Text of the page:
Taking On Disney with Fibromyalgia


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I’ve suffered from fibromyalgia and lupus since I was in the sixth grade. I managed to navigate Disney World shortly after my diagnosis with little problems. I also handled Disneyland five years ago with only a couple of health related hiccups. Now, I’m returning to Disney World nearly 14 years after my first trip, and my fibromyalgia (FM) is much more symptomatic.

In order to successfully navigate the expansive resort and both Harry Potter parks in Universal, I’m going to have to go in with some preparation. Here’s how I’m planning to take on Disney this December.

Before I begin, I want to say that the following suggestions are ones that work for me. They certainly aren’t ‘one size fits all’. So if you suffer from FM, RA, or other chronic illnesses and disabilities, please take this list and alter it for what works for you and your circumstances.

Staying On Property with a Dining Plan
The best way for me to handle Disney with FM is by staying on property. I won’t have to worry about transportation, and I can take advantage of Extra Magic Hours. Having my hotel or the parks one bus or monorail ride away is incredibly helpful. I’ve also added the Dining Plan to my stay. Not having to think about paying for food while I’m down there grants me peace of mind, which means less stress, which reduces the chances of flaring. When planning my trip, the overall goal was to make aspects as simple as possible.

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Training
One common suggestion before going to any Disney resort is to train before you go. I walk at least 6.5k steps a day and do water aerobics twice a week. Adding this exercise is getting me in better shape and prepping my feet for the long days at Disney.



Training for me doesn’t just mean increasing exercise. Sensory overload is a major issue for me and others with fibromyalgia. Before I go to Disney, I need to prepare myself for crowds, noise, and other elements that lead to sensory overload and eventually exacerbate my FM. If I can handle trips to Costco, Target, or the mall during the busiest parts of the day, things might be easier with the early December crowd at Disney.

However you choose to train, be careful not to overdo it.

Scheduled Down Time and EMH
This one is a bit obvious, but when I’m having fun or I’m on a mission, I’ll often forget to take a break until it’s too late. To prevent this, I’m taking a page from Disney-goers with young children. I’m making it a point to leave the parks in the middle of the day, then return at night for fireworks or Extra Magic Hours. By doing this, I’ll be able to nap, or at least recharge away from the parks.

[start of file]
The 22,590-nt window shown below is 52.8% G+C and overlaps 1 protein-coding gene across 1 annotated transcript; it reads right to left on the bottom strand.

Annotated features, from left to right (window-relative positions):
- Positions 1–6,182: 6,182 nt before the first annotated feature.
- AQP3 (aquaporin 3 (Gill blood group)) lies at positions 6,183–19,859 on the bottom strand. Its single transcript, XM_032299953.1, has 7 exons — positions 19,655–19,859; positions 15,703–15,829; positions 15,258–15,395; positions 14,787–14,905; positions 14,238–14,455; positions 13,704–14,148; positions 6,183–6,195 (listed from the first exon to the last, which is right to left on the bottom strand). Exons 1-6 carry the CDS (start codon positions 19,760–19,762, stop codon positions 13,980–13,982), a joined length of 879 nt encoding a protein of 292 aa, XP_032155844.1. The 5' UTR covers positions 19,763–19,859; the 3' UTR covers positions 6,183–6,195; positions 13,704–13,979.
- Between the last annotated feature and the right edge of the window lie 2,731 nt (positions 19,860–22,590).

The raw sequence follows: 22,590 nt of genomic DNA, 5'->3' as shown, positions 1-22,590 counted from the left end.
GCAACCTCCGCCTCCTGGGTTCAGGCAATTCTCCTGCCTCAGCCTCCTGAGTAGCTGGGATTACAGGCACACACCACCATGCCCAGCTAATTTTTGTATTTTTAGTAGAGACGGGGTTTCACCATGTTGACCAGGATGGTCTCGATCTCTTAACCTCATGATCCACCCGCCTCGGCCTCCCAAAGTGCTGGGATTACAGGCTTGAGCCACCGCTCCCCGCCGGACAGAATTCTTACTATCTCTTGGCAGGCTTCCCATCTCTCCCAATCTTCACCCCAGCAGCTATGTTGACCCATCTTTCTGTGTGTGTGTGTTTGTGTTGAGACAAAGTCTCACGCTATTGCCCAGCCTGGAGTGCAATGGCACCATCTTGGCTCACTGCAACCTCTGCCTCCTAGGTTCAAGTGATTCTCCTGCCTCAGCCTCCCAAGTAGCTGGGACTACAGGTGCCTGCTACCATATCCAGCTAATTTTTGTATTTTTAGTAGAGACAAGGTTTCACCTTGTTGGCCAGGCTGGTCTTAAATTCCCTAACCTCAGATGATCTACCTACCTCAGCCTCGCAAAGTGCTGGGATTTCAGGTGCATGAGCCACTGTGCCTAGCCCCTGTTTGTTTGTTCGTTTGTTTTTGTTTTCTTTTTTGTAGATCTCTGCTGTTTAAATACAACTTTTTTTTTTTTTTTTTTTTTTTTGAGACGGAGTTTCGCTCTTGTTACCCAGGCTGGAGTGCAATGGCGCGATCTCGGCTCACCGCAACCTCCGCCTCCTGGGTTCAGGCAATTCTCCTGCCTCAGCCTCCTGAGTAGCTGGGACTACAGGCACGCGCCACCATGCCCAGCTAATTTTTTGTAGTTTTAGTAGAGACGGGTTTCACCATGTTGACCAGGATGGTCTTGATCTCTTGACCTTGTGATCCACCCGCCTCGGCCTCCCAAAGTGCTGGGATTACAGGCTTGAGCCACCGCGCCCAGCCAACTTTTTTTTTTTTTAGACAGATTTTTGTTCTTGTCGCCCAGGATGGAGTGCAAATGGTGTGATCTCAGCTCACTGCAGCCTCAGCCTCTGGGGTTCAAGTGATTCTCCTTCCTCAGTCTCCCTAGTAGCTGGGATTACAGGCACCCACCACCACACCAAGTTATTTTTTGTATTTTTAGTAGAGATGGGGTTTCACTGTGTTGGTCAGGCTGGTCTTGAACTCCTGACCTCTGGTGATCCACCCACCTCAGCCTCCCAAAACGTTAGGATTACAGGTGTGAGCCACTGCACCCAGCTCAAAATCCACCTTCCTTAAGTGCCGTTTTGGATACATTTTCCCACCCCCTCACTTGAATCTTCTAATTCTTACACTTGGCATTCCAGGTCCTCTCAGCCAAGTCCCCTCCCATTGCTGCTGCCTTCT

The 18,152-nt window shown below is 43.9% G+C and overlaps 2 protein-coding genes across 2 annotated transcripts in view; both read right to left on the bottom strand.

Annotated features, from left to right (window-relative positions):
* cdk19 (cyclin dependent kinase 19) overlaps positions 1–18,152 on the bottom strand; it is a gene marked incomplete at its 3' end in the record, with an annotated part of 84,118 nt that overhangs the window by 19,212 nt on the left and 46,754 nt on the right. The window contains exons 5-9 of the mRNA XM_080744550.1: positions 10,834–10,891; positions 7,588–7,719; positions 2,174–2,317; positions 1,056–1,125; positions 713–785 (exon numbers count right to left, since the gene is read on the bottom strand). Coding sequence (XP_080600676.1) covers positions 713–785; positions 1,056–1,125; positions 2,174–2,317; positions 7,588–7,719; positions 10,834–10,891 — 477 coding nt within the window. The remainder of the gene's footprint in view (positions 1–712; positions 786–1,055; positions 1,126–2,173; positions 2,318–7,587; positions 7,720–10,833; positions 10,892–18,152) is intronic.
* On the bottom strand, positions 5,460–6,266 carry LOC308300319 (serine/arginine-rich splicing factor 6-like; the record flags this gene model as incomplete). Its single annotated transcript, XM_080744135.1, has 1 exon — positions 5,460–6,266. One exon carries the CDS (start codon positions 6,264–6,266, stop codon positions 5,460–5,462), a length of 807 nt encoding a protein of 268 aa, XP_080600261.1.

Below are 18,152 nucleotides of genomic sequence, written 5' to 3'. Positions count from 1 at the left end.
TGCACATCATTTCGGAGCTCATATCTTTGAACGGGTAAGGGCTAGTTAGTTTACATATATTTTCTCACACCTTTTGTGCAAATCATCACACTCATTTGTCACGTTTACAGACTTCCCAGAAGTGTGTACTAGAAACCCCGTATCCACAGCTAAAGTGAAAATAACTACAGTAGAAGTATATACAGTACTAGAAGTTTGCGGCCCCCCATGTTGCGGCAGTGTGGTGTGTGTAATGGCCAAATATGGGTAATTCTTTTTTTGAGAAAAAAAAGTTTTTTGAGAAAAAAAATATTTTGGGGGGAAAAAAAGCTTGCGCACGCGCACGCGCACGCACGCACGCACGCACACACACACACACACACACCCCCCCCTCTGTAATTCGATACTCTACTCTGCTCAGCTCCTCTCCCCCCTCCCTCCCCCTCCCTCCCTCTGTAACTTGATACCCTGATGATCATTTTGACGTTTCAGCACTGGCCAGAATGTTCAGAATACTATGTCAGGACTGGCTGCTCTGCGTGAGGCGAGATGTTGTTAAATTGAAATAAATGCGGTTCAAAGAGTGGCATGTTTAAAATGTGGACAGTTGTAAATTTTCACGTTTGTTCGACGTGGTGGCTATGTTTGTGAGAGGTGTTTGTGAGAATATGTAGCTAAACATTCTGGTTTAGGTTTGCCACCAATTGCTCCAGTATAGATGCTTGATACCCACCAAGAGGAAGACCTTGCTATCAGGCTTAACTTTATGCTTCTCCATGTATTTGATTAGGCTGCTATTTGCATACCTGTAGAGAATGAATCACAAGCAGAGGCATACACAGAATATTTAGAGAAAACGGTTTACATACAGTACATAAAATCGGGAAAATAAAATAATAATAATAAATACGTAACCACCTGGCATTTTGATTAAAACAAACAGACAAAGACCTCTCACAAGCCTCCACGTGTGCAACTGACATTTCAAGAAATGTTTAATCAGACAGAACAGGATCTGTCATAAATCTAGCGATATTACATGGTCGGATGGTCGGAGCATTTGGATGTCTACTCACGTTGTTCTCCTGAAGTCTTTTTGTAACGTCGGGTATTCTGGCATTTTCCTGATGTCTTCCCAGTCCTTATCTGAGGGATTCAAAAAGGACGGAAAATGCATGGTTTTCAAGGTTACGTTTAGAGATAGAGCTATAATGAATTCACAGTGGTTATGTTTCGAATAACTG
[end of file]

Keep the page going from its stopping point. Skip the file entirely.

On that same note, I’m taking advantage of Extra Magic Hours. Getting popular attractions done during EMH times will make me feel less upset with myself if I end up too tired or in pain during the day, and need to leave the park earlier than anticipated.

I plan to stop and rest throughout the park. Disney World is gorgeous and there’s so much to see. I’m going to use my 2 daily quick-service credits as an excuse to stop, eat or drink, and regain energy.

Fast Pass + and DAS
Standing in line for long periods of time isn’t possible for me. As soon as the 60-day window opens, I am inputting my FastPasses on My Disney Experience. I’m only utilizing EMH for some days of my stay, so FP+ will be important.

I’ve recently heard of the Disney Accessibility Service Card and I haven’t decided if I will utilize this in addition to my FP+. For those unfamiliar with the program, it works like a FP+ for those with disabilities. Guest Services will grant DAS guests a time to return to a ride. I’m still researching to determine if this will benefit me more than FP+, and if it is worth it.

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Mobility Aids
I own a collapsible cane and I plan to take it with me to the parks. I don’t always need it, but it’s a Godsend when I do. There are many people who are hesitant to rent scooters or use walkers and other mobility aids due to vanity, stubbornness, fear of slowing others down, or fear of judgement. I, for one, don’t use my cane during times when I need it for fear of the latter. I’m 24 with a baby face, and I get sidelong glances from using my handicap permit. Because of this, using my cane fills me with great anxiety. To many, I’m too young and I don’t look sick enough to be using either accommodation.

Mobility aids are a touchy subject. But I mention this because, at Disney World, I can’t afford to have this fear. And many of my fellow disabled and chronically ill friends can’t either. Disney World is too big and too amazing for me or you to suffer through or miss out on because of pride or fear. If you can, rent that scooter, use your cane, and enjoy Disney. I certainly plan to.

The thought of your upcoming Disney trip may seem overwhelming, but considering some of these options will definitely make your vacation much more manageable.



*The information contained in this article represents the opinion of the author, and not necessarily the opinion of the DIS.


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